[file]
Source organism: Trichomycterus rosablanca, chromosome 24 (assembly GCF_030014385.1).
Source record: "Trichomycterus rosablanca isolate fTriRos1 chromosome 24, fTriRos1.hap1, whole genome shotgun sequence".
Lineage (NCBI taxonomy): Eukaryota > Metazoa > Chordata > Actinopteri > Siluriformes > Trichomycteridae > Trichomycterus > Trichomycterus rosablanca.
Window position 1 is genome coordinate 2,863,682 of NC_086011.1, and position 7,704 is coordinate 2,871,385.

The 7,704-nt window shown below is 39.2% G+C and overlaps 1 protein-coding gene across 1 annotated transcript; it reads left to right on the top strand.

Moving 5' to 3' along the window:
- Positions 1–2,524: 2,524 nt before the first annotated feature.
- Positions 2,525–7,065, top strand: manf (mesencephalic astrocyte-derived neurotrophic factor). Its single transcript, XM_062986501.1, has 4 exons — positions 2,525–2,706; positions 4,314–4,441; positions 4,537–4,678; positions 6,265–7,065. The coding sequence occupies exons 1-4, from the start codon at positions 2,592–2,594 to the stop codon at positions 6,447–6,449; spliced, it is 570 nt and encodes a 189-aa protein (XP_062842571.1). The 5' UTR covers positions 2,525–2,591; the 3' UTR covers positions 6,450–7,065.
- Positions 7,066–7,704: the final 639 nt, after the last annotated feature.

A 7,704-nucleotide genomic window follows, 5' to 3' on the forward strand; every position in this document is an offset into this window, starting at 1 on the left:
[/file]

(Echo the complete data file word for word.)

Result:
Source organism: Trichomycterus rosablanca, chromosome 24 (assembly GCF_030014385.1).
Source record: "Trichomycterus rosablanca isolate fTriRos1 chromosome 24, fTriRos1.hap1, whole genome shotgun sequence".
Lineage (NCBI taxonomy): Eukaryota > Metazoa > Chordata > Actinopteri > Siluriformes > Trichomycteridae > Trichomycterus > Trichomycterus rosablanca.
Window position 1 is genome coordinate 2,863,682 of NC_086011.1, and position 7,704 is coordinate 2,871,385.

The 7,704-nt window shown below is 39.2% G+C and overlaps 1 protein-coding gene across 1 annotated transcript; it reads left to right on the top strand.

Moving 5' to 3' along the window:
- Positions 1–2,524: 2,524 nt before the first annotated feature.
- Positions 2,525–7,065, top strand: manf (mesencephalic astrocyte-derived neurotrophic factor). Its single transcript, XM_062986501.1, has 4 exons — positions 2,525–2,706; positions 4,314–4,441; positions 4,537–4,678; positions 6,265–7,065. The coding sequence occupies exons 1-4, from the start codon at positions 2,592–2,594 to the stop codon at positions 6,447–6,449; spliced, it is 570 nt and encodes a 189-aa protein (XP_062842571.1). The 5' UTR covers positions 2,525–2,591; the 3' UTR covers positions 6,450–7,065.
- Positions 7,066–7,704: the final 639 nt, after the last annotated feature.

A 7,704-nucleotide genomic window follows, 5' to 3' on the forward strand; every position in this document is an offset into this window, starting at 1 on the left: